Globalization no longer means simply finding low-cost countries for sourcing, but has involved to include the opportunity for growth in Asiaas emerging domestic markets, specifically China. This development results in extended, truly global supply chains and thus places a higher pressure on working capital. Therefore, several definitions of Supply Chain Management already encompass financial aspects and demand a more integrated consideration of material, information, and financial flows within supply chains. However, more precise theory on aSupply Chain Financinga is understudied and initial implementation of related solutions in industry has only gained momentum during and after the economic and financial crises of 2008 and 2009. In contrast to traditional financial instruments for supply chains a for instance trade finance products which have been around for more than a century a Supply Chain Financing leverages larger and influential members of supply chains. These firms might, for instance, provide easier and cheaper access to financing for smaller supply chain members supporting their profitability through renegotiated and reduced purchasing prices. Echoing recent research results on supply chain risk management, other firms may prefer to take on a supply chain perspective and work on creating agile and resilient supply chains. In this context, Supply Chain Financing can be employed to ensure liquidity for crucial upstream and downstream supply chain partners thereby allowing a firm to effectively control risk while making the most of remaining growth opportunities in emerging markets like China!As presented above, the case studies revealed that liquidity mainly managed by payment term extensions or trade credit and risk considerations played a major role in recent decisions to implement SCF solutions. This is, to a certain extent, anbsp;...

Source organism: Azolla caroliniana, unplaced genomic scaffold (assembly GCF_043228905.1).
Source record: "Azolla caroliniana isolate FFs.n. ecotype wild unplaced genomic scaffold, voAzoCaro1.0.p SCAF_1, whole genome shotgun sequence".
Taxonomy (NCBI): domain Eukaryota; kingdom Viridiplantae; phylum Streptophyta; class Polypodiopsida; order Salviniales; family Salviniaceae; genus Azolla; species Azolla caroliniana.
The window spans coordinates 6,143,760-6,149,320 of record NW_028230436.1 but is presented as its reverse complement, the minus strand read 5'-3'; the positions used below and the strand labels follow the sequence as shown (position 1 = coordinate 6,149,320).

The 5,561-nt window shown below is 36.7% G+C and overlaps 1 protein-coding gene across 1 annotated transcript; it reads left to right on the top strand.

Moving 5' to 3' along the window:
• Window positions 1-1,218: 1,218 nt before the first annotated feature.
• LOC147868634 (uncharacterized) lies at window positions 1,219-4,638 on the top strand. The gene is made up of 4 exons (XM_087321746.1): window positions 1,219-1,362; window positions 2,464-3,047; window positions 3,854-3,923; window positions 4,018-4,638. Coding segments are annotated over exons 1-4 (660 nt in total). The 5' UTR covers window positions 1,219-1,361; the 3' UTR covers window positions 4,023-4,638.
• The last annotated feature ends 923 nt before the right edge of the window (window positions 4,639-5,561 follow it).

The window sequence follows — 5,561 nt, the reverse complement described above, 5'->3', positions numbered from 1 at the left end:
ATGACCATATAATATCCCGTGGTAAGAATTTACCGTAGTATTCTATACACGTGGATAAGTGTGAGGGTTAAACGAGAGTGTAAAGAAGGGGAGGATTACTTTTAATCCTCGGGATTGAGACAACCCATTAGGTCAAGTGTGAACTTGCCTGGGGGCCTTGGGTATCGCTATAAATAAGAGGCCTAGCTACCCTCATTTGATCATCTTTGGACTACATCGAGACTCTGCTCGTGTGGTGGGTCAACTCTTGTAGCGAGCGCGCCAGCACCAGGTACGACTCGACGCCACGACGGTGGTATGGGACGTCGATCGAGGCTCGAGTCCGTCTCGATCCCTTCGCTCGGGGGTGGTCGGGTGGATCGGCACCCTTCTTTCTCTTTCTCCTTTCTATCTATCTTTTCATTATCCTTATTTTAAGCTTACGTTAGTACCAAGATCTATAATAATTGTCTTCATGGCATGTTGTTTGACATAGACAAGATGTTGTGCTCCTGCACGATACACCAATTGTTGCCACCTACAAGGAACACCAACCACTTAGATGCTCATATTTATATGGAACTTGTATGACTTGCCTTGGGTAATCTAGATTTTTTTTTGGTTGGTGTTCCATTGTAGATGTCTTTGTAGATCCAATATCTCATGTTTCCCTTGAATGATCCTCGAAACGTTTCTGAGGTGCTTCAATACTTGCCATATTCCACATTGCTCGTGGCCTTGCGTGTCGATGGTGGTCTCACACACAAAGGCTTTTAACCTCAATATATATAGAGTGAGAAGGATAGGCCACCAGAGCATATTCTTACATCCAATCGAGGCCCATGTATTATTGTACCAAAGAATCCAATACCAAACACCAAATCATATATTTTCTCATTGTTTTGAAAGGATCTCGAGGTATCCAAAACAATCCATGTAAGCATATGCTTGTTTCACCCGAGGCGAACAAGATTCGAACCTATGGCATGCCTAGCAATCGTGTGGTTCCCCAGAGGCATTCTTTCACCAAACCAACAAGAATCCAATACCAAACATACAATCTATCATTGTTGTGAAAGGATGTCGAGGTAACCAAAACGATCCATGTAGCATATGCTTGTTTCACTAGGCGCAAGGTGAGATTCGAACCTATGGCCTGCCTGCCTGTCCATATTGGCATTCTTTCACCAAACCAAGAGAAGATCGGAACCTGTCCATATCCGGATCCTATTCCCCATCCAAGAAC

|Title||:||New Perspectives on Supply and Distribution Chain Financing: Case Studies from China and Europe|
|Publisher||:||BoD – Books on Demand - 2015-02-16|